Iowa trial begins over alleged discrimination by ex-governor

DES MOINES (AP) — Eight jurors will decide whether former Iowa Gov. Terry Branstad discriminated against an ex-state official because he’s gay in a civil case that began Wednesday and is expected to call two other former governors to the witness stand.
Branstad’s attorney, Frank Harty, said the case will center on Branstad’s return to government in 2010 and his wish to replace Chris Godfrey as the Iowa Workers’ Compensation Commissioner as the newly elected governor to surround himself with people who shared his political goals.
During his opening remarks, Harty told the jury that “elections in consequences” and the team of Democrats that Godfrey belonged to lost to the Republican Branstad and they didn’t want to accept defeat.
Harty also referred to Godfrey as “a lightning rod who earned the disdain and distrust of the business community” due to policies he implemented as commissioner and worker-friendly legislation he pushed. Branstad campaigned for governor before the 2010 election with an agenda seen as friendly to business owners.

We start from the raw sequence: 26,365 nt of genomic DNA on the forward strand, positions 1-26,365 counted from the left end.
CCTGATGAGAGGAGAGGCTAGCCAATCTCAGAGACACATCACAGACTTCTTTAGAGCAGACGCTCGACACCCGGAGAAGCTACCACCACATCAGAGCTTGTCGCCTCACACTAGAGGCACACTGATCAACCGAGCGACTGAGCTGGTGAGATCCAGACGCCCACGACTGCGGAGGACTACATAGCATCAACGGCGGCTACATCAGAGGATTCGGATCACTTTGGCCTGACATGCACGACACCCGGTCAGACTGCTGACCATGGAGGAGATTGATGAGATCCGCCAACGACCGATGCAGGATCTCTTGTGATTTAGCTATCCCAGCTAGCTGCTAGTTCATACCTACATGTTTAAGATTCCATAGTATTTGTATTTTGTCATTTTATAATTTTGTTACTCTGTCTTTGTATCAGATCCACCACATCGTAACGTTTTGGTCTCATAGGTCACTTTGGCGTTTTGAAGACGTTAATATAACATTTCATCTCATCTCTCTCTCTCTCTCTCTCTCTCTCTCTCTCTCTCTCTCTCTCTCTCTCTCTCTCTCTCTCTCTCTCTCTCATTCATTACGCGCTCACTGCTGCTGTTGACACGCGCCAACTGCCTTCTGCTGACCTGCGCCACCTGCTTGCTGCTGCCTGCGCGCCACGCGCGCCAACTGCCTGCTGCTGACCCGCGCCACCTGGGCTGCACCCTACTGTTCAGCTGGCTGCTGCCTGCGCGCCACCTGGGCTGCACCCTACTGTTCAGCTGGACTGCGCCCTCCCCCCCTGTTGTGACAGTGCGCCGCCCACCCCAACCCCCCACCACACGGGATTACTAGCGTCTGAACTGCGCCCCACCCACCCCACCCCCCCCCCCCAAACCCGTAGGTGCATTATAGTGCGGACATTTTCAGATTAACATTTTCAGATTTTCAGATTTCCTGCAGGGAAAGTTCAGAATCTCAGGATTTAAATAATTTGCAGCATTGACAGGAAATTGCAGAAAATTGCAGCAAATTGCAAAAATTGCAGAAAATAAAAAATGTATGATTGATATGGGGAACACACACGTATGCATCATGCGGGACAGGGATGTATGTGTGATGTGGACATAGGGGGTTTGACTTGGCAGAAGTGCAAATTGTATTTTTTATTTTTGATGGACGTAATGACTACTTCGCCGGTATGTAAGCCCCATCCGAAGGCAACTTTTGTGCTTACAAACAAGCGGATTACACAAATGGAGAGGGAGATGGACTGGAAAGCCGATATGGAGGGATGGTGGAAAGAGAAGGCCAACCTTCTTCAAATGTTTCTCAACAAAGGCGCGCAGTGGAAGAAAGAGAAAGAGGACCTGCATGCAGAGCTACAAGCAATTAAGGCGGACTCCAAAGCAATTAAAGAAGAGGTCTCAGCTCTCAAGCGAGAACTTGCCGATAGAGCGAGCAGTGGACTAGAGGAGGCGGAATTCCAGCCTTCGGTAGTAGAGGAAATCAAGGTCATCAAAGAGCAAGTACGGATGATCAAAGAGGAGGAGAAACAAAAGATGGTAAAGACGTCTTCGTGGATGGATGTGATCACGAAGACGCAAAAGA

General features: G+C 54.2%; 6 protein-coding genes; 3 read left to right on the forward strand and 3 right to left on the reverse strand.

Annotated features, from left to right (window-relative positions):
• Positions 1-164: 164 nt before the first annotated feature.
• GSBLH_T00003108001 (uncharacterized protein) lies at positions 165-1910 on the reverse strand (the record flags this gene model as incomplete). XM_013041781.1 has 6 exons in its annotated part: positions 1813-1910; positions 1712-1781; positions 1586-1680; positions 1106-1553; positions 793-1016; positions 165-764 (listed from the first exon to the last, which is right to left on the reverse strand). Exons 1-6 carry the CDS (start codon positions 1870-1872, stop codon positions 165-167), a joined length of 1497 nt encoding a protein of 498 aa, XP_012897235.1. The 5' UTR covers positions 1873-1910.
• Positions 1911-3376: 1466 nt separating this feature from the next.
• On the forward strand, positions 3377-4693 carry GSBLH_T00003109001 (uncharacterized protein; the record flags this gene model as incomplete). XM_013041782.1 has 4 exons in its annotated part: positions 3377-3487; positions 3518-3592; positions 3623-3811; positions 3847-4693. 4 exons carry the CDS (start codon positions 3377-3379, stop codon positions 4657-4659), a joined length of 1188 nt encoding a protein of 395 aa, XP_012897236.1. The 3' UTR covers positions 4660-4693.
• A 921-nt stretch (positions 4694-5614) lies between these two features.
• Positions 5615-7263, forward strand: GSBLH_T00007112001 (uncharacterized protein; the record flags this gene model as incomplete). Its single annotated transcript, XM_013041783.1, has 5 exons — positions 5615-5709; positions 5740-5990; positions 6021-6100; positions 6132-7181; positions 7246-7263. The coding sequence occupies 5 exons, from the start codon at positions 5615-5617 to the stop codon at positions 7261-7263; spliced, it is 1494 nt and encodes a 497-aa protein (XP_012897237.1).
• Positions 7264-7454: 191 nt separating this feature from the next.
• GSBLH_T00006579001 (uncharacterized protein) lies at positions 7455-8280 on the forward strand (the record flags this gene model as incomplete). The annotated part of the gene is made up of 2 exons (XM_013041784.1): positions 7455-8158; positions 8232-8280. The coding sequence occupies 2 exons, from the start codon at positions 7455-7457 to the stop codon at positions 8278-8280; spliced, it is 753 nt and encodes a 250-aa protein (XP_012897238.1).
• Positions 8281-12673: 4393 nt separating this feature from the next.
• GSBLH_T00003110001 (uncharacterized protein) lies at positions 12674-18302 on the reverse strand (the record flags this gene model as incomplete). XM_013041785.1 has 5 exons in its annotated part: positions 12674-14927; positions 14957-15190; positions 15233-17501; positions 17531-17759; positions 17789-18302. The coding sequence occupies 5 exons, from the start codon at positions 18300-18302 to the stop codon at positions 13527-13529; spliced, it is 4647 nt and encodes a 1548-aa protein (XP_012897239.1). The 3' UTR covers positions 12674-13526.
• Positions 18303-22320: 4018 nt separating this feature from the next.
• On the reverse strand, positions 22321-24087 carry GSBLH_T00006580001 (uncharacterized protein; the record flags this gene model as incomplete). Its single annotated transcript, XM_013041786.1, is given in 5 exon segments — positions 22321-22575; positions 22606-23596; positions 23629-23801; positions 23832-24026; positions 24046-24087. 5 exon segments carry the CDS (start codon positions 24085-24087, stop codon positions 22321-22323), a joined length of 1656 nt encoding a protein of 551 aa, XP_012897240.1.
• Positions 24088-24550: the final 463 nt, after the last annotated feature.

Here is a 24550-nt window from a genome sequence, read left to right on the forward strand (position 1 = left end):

Godfrey’s attorney, Roxanne Conlin, said her client had every right to stay in the job to which he was appointed for a six-year term. By law, the commissioner’s term overlaps that of the governor. Godfrey had four more years left on his term when Branstad returned to office in 2011.
Former Democratic Govs. Tom Vilsack and Chet Culver are on the witness list to discuss how they handled the commissioner appointment and its role in their administrations. Vilsack appointed Godfrey to the position in 2006. Culver reappointed him in 2009 and he was confirmed by the Iowa Senate to a six-year term.
Since Godfrey couldn’t be fired and he refused to quit, Conlin said that Branstad cut his pay by $39,000. Godfrey also claimed that after he complained he thought the actions were taken because he was gay, he was further mistreated.
“He was ostracized and shunned daily,” Conlin said. “He was treated as unwelcome and unwanted.”
Conlin added that Godfrey was the only executive in Branstad’s tenure to have his pay cut to the lowest possible level.
Branstad has claimed he didn’t know Godfrey was gay at the time of the pay cut, but Conlin plans to introduce witnesses and evidence to suggest otherwise.
“Discrimination is rarely admitted, so it must be proven through circumstantial evidence,” she told jurors.
Branstad’s then-Chief of Staff Jeff Boeyink was the first witness called to testify on Wednesday.
The ex-governor will return from his current job as U.S. Ambassador to China to testify on June 14.